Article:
Bosnia reached 200,000 Muslims killed, 20,000 missing,
and more than 2,000,000 displaced.
Srebrenica Massacre in Bosnia (
Genocide in Rwanda April-July 1994
The two main ethnic groups in Rwanda are the Hutu and the
Tutsi. The Tutsi ruled until 1962, even though they only
comprised ten percent of the population.
The Hutu and the Tutsi agreed to share power in 1990 after a
conflict. However, the Hutu despised sharing power with the
Tutsis and when the President of the country tried to conduct
peace talks with the Tutsis, they shot his plane down.
This began a systematic killing campaign where they killed all
Tutsi leaders and set the Hutu population on a mission to rape
and kill all Tutsi people, regardless of age, usually with
The UN had troops in Rwanda but forbid them to do anything to
help the Tutsis. Their only function was to get all of the foreign
diplomats out the country.
On April 21st, the UN voted to abandon Rwanda and pulled out all
but 200 troops. Hundreds of thousands of people had already
been killed.
Once the UN pulled out, the killings increased in number and
speed. The radio system in Rwanda was used to broadcast
propaganda and point out where people were hiding.
Genocide in Rwanda April-July 1994
Many Tutsis ran to churches and missions to hide,
thinking that they would be protected there. These
became the sites of some of the worst massacres because
they were trapped.
In many local villages, Hutus were forced to kill their Tutsi
neighbors or risk death for themselves and their families.
They also forced Tutsis to kill their own families.
By mid-May, over 500,000 Tutsis had been murdered. The
UN, under media pressure, agreed to send up to 5,000
troops to Rwanda, but never sent them in time to stop the
The butchering did not stop until July of 1994 when
200,000 Tutsis from neighboring countries invaded and
attacked Hutu forces, stopping the genocide.
The total death toll ended at 800,000 people.
Genocide in Darfur 2003-present
Since 2003, the government of Sudan has sent their soldiers and
their allies, the Janjaweed to fight rebels in the western region of
The government has sent the Janjaweed to attack civilians in this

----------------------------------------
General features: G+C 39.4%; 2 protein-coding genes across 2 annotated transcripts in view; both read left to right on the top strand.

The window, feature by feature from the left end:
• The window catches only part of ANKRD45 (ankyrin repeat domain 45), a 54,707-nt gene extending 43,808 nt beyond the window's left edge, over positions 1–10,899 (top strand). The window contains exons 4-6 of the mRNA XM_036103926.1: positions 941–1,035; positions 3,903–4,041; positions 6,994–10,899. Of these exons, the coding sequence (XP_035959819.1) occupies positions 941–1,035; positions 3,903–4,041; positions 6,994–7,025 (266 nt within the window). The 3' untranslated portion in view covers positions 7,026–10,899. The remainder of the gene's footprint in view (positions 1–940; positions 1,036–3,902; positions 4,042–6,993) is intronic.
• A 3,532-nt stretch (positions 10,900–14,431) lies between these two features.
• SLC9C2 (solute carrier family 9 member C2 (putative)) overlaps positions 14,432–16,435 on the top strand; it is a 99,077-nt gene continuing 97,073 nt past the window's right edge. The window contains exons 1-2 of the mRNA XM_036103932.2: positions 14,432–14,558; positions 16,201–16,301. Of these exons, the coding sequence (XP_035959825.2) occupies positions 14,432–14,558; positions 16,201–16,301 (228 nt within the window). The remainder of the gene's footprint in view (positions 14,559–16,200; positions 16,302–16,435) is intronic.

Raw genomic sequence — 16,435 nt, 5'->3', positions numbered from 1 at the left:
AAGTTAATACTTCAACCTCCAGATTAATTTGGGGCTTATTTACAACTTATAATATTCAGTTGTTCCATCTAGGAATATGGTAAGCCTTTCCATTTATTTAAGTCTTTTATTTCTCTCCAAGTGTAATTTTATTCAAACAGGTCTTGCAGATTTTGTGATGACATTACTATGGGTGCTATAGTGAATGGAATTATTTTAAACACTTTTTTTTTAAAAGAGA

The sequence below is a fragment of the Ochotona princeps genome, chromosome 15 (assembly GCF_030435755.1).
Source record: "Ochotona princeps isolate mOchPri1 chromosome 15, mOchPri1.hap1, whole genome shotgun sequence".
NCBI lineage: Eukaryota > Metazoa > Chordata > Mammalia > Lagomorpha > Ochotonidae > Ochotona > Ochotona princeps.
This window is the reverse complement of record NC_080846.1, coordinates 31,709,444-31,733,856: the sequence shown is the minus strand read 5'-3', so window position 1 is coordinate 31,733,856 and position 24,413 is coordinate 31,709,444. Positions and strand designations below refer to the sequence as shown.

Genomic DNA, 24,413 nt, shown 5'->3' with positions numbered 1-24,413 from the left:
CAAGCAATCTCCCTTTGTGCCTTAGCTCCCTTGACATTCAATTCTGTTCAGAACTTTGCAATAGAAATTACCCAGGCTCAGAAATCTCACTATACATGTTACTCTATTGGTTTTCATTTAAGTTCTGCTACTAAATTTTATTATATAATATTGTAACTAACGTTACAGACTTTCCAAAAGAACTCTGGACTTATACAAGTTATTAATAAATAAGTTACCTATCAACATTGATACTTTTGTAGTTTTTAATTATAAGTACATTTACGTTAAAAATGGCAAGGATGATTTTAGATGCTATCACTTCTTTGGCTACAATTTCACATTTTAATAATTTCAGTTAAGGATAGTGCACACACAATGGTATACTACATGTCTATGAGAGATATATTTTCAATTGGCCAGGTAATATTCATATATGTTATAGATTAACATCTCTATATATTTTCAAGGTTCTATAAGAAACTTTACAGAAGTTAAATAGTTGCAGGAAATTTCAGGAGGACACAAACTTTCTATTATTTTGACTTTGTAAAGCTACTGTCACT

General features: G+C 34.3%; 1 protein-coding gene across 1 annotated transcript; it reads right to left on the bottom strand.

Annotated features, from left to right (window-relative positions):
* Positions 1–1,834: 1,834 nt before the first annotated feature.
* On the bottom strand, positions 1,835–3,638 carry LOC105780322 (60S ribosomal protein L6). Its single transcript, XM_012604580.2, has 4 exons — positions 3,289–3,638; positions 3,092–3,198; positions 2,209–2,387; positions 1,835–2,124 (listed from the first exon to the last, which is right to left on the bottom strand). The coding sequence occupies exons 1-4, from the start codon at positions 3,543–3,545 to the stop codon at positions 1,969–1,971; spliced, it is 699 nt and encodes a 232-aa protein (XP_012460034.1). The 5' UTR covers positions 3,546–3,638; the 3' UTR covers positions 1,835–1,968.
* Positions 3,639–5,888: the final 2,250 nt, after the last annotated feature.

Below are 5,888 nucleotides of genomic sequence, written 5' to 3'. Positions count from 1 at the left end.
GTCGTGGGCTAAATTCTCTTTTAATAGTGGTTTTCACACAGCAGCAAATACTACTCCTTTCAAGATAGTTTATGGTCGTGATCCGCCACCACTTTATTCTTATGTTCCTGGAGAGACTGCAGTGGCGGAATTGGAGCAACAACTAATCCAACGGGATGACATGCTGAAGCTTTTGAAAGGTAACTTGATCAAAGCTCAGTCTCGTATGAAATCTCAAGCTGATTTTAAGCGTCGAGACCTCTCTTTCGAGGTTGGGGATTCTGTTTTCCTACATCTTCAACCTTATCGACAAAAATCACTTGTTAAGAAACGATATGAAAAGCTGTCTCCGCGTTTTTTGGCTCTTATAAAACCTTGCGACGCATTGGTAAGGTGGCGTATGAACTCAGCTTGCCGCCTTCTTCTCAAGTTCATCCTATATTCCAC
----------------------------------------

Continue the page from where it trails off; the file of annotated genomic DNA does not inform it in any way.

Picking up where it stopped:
region who are the same ethnic group as the rebels (they have
darker skin than the main ethnic groups in the Sudan).
Janjaweed means ‘a man with a gun on a horse.’ They are vicious
soldiers allied with the government, who hires horse-owning Arab
men and pays them $116 a month to join the Janjaweed.
The government denies any association with the Janjaweed, even
though government-owned military helicopters survey and attack
villages right before the Janjaweed appear.
The Janjaweed have raped thousands of women in the hopes of
making them pregnant with lighter-skinned babies. They have
killed thousands of men and boys. Those who don’t die in the raids
leave their homes and try to escape to neighboring Chad or stay
trapped in make-shift towns in Darfur.
The Janjaweed’s main mission is to drive these Black African
Muslims from their land, never to return. They dump human and
animal bodies in water to contaminate it and burn villages to the
Genocide in Darfur 2003-present
About 2,500,000 people have been driven from their homes
and are living in refugee camps in Darfur or in neighboring
The death toll now exceeds 300,000, with numbers rising
every day.
Words without deeds violates the moral and
legal obligation we have under the genocide
convention but, more importantly, violates our
sense of right and wrong and the standards we
have as human beings about looking to care for
one another.
-Jon Corzine

Modern-day genocide The past repeats itself History of …